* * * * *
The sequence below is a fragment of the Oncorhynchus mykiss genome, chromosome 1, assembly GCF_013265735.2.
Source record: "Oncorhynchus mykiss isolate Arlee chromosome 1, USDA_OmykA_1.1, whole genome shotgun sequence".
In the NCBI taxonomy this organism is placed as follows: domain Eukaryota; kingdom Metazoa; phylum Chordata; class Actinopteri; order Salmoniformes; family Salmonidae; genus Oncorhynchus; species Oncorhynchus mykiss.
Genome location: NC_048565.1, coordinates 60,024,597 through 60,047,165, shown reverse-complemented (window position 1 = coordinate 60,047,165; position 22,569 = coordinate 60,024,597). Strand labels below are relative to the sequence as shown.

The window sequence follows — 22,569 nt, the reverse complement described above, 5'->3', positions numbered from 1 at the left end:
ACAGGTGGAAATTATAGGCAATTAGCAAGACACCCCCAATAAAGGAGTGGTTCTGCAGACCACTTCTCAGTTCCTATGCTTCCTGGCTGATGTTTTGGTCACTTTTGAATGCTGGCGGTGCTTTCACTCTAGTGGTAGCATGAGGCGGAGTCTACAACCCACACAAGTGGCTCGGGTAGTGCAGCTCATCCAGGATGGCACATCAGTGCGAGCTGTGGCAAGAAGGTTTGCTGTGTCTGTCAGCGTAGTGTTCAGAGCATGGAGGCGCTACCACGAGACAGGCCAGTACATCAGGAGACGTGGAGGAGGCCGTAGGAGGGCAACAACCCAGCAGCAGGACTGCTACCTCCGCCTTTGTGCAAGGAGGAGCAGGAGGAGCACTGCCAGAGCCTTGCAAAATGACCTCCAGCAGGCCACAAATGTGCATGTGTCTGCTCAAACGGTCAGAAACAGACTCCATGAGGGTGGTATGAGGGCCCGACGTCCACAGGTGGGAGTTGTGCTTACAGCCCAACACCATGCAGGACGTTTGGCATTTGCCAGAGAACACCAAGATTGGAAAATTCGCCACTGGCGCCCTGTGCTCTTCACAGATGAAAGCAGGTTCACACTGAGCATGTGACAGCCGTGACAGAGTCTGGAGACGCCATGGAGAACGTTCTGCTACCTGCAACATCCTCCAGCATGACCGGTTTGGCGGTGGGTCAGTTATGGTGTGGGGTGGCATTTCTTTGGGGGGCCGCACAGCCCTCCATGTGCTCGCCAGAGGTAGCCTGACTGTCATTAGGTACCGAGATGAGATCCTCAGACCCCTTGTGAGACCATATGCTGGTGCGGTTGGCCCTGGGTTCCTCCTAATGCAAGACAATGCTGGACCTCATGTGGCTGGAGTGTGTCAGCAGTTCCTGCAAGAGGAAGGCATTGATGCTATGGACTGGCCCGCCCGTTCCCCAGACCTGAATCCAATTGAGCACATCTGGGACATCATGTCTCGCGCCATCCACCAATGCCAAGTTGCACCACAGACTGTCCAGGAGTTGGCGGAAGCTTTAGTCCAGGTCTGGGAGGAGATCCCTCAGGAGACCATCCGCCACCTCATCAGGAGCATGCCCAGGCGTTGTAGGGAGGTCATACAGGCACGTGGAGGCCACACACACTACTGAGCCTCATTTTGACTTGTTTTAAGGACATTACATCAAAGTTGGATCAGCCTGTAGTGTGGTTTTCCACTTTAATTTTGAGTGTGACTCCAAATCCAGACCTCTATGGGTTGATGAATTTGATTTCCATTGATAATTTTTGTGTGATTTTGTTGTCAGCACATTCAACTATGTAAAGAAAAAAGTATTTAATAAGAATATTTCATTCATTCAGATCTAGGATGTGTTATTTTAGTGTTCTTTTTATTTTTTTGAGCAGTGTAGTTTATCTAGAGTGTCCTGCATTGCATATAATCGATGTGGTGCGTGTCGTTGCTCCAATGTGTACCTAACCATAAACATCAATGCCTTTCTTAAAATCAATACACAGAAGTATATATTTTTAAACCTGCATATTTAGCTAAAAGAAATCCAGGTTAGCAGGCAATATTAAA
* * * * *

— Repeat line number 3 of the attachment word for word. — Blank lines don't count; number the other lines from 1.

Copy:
In the NCBI taxonomy this organism is placed as follows: domain Eukaryota; kingdom Metazoa; phylum Chordata; class Actinopteri; order Salmoniformes; family Salmonidae; genus Oncorhynchus; species Oncorhynchus mykiss.